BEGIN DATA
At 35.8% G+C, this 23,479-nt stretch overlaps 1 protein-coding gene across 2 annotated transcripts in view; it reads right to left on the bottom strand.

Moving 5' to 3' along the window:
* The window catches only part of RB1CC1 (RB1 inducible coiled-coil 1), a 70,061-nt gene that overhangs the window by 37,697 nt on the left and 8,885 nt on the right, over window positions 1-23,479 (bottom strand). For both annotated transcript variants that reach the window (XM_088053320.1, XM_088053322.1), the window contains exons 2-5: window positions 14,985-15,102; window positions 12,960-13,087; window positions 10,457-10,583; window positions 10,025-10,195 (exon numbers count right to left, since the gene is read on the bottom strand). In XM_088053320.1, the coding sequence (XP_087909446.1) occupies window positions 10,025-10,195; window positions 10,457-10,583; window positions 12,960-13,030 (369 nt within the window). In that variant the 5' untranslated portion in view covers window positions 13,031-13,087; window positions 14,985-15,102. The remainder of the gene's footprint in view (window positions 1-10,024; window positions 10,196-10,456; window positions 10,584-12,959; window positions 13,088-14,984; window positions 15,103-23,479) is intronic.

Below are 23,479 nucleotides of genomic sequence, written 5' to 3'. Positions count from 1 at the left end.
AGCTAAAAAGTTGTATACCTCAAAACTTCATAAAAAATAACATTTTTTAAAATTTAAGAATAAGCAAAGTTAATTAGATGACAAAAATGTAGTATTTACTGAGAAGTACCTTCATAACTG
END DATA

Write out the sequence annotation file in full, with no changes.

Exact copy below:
At 35.8% G+C, this 23,479-nt stretch overlaps 1 protein-coding gene across 2 annotated transcripts in view; it reads right to left on the bottom strand.

Moving 5' to 3' along the window:
* The window catches only part of RB1CC1 (RB1 inducible coiled-coil 1), a 70,061-nt gene that overhangs the window by 37,697 nt on the left and 8,885 nt on the right, over window positions 1-23,479 (bottom strand). For both annotated transcript variants that reach the window (XM_088053320.1, XM_088053322.1), the window contains exons 2-5: window positions 14,985-15,102; window positions 12,960-13,087; window positions 10,457-10,583; window positions 10,025-10,195 (exon numbers count right to left, since the gene is read on the bottom strand). In XM_088053320.1, the coding sequence (XP_087909446.1) occupies window positions 10,025-10,195; window positions 10,457-10,583; window positions 12,960-13,030 (369 nt within the window). In that variant the 5' untranslated portion in view covers window positions 13,031-13,087; window positions 14,985-15,102. The remainder of the gene's footprint in view (window positions 1-10,024; window positions 10,196-10,456; window positions 10,584-12,959; window positions 13,088-14,984; window positions 15,103-23,479) is intronic.

Below are 23,479 nucleotides of genomic sequence, written 5' to 3'. Positions count from 1 at the left end.
AGCTAAAAAGTTGTATACCTCAAAACTTCATAAAAAATAACATTTTTTAAAATTTAAGAATAAGCAAAGTTAATTAGATGACAAAAATGTAGTATTTACTGAGAAGTACCTTCATAACTG